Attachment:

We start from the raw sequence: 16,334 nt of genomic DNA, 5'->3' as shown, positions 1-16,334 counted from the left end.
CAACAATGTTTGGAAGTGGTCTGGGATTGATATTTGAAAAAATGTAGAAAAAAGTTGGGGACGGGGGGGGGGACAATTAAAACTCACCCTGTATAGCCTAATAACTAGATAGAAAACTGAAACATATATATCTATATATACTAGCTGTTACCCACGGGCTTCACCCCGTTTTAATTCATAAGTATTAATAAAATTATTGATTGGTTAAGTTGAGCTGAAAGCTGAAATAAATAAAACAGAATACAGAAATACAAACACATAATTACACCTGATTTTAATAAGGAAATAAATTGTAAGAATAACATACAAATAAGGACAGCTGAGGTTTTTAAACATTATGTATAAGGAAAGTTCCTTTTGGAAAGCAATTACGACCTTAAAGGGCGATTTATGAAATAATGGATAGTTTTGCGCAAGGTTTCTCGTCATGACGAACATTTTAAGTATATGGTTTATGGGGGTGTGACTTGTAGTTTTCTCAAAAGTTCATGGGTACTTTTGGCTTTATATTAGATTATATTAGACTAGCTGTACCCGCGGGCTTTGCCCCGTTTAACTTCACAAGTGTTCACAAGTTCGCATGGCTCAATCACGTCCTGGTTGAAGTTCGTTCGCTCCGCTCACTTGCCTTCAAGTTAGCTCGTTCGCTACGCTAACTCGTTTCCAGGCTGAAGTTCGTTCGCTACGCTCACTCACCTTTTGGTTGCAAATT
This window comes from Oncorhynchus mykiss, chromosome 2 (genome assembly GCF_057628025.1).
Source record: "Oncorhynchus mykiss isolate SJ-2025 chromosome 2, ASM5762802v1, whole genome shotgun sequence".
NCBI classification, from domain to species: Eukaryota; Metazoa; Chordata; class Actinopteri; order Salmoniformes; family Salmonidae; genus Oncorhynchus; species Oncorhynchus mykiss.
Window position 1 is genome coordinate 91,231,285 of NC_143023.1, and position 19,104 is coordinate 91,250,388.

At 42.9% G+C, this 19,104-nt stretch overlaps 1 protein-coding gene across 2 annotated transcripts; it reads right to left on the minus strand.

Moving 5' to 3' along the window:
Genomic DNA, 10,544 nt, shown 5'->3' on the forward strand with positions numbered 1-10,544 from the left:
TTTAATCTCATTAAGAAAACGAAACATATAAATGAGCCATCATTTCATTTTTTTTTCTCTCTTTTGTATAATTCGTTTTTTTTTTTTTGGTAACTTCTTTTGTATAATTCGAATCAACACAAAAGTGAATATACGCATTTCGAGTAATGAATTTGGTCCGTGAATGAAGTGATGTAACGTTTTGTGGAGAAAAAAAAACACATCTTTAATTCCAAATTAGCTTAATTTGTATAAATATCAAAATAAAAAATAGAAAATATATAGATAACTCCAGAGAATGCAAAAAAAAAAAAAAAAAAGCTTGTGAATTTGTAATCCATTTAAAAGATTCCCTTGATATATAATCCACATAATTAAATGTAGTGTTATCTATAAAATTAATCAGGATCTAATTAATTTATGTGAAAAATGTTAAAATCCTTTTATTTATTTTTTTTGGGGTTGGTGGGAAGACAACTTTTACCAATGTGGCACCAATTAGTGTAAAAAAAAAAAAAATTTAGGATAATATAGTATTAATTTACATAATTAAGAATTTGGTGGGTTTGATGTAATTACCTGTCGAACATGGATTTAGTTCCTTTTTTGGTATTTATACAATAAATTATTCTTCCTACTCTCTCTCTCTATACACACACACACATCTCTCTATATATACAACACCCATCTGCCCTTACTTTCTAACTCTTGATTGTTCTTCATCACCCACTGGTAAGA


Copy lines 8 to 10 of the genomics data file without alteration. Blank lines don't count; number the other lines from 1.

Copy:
Moving 5' to 3' along the window:
Genomic DNA, 10,544 nt, shown 5'->3' on the forward strand with positions numbered 1-10,544 from the left:
TTTAATCTCATTAAGAAAACGAAACATATAAATGAGCCATCATTTCATTTTTTTTTCTCTCTTTTGTATAATTCGTTTTTTTTTTTTTGGTAACTTCTTTTGTATAATTCGAATCAACACAAAAGTGAATATACGCATTTCGAGTAATGAATTTGGTCCGTGAATGAAGTGATGTAACGTTTTGTGGAGAAAAAAAAACACATCTTTAATTCCAAATTAGCTTAATTTGTATAAATATCAAAATAAAAAATAGAAAATATATAGATAACTCCAGAGAATGCAAAAAAAAAAAAAAAAAAGCTTGTGAATTTGTAATCCATTTAAAAGATTCCCTTGATATATAATCCACATAATTAAATGTAGTGTTATCTATAAAATTAATCAGGATCTAATTAATTTATGTGAAAAATGTTAAAATCCTTTTATTTATTTTTTTTGGGGTTGGTGGGAAGACAACTTTTACCAATGTGGCACCAATTAGTGTAAAAAAAAAAAAAATTTAGGATAATATAGTATTAATTTACATAATTAAGAATTTGGTGGGTTTGATGTAATTACCTGTCGAACATGGATTTAGTTCCTTTTTTGGTATTTATACAATAAATTATTCTTCCTACTCTCTCTCTCTATACACACACACACATCTCTCTATATATACAACACCCATCTGCCCTTACTTTCTAACTCTTGATTGTTCTTCATCACCCACTGGTAAGA